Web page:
For decades, Paris has been known as a built-up, traffic-choked, somehow-actually-very-romantic metropolis. But post-pandemic, the city is looking to shed its polluted image and become a whole lot greener.
In the latest of several anti-car plans introduced by the city, the town hall has announced that it wants to become ‘100 percent cyclable’ by 2026.
The plan would see a whopping €250 million invested in bike infrastructure throughout the French capital, drastically increasing (and improving) the city’s cycle-friendliness.
And how exactly would that money be spent? A huge amount will be splurged on new cycle lanes. In total, 180 kilometres of segregated lanes will be laid, as well as 450 kilometres of new paths on roads. The plan would also make permanent the ‘corona pistes’ (‘corona lanes’): the 60 kilometres of cycle paths that were created during the pandemic. On top of all that, the city would also create 130,000 more parking spaces for cyclists.
Beyond practical improvements, Paris is looking to transform locals’ attitudes towards cycling. A new street code will be introduced to give priority to cyclists, trams and buses at traffic lights, while each of the city’s 20 arrondissements will be given a self-repair bike workshop. There will also be a huge drive to teach children to ride bikes.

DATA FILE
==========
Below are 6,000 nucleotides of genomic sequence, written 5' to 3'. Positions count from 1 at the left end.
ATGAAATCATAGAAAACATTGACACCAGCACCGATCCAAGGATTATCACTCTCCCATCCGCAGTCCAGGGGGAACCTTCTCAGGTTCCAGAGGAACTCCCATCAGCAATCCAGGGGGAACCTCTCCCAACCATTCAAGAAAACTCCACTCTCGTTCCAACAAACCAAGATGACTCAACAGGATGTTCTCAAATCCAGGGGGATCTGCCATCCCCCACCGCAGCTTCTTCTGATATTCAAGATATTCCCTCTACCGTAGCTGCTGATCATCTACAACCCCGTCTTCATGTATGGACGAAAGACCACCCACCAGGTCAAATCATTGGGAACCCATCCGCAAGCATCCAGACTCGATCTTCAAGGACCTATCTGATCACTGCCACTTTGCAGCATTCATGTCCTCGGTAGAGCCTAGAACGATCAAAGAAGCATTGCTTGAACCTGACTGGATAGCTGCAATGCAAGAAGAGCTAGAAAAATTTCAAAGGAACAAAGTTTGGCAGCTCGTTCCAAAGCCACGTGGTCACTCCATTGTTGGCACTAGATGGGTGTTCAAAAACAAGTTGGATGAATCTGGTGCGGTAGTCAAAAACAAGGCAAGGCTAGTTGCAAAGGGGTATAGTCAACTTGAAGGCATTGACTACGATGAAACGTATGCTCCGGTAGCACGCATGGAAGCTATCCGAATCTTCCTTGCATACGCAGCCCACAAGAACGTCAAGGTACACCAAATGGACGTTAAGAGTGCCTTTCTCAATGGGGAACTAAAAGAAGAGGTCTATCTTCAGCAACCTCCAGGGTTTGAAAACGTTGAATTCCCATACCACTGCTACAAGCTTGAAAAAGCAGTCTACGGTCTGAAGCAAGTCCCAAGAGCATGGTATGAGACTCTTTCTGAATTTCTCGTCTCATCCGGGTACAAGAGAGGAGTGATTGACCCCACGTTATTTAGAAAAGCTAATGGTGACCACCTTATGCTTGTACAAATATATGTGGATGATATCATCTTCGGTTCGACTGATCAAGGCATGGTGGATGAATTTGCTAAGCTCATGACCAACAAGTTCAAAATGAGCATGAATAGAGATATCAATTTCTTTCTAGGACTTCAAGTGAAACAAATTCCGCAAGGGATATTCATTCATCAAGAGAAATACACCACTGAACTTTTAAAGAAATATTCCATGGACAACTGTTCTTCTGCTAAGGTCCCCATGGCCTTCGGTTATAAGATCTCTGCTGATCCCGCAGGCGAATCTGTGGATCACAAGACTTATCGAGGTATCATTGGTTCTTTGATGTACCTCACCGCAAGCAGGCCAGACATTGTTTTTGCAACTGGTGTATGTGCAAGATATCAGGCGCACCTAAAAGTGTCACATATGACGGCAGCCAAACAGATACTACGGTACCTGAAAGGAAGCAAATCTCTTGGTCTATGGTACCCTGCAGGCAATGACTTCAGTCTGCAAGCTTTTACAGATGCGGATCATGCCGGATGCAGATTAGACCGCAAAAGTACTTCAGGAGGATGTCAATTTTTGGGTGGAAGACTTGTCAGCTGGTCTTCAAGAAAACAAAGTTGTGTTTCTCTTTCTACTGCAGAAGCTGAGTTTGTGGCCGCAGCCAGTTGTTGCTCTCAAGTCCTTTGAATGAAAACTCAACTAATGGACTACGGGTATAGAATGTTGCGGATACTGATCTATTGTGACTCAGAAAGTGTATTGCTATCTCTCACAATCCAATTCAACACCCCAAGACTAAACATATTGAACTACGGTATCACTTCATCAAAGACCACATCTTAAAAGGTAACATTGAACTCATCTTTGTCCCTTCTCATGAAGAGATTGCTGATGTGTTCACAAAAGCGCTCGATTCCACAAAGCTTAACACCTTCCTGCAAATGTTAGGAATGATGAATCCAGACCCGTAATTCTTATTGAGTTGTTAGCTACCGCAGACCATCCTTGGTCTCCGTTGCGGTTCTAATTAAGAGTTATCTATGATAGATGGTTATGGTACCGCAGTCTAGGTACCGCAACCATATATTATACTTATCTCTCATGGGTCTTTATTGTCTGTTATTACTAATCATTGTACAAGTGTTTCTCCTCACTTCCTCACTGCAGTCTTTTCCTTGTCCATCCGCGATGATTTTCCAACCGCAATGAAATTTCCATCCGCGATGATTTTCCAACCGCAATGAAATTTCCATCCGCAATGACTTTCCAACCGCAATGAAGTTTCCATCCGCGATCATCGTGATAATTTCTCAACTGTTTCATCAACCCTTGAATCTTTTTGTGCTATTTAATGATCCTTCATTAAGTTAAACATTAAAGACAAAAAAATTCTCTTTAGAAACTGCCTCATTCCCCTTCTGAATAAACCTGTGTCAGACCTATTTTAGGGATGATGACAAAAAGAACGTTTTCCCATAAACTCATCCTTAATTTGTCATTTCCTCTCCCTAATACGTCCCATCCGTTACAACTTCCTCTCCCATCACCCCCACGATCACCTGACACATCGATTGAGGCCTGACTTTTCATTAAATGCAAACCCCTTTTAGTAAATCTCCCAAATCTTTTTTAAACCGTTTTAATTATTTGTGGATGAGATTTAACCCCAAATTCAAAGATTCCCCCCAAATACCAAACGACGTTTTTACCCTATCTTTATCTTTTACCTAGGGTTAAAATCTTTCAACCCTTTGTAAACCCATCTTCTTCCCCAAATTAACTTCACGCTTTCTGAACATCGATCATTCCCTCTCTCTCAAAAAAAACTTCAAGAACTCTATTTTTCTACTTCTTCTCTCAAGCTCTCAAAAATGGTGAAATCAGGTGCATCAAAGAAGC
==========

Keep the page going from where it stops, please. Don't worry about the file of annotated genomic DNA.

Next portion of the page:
This latest initiative is just one of many plans to make Paris a more environmentally-sound place to live. As it gears up to host the Olympic Games in 2024, the city has launched an extensive tree-planting programme and has even announced it will ban cars from the entirety of the first four arrondissements.
The latest plans have the potential to turn Paris into a true cyclist’s paradise. But don’t get your hopes up just yet – before it comes into action, the project must first be presented to and approved by the municipal council. Keep your fingers crossed.
Now read more about how Paris plans to become Europe’s greenest city by 2030.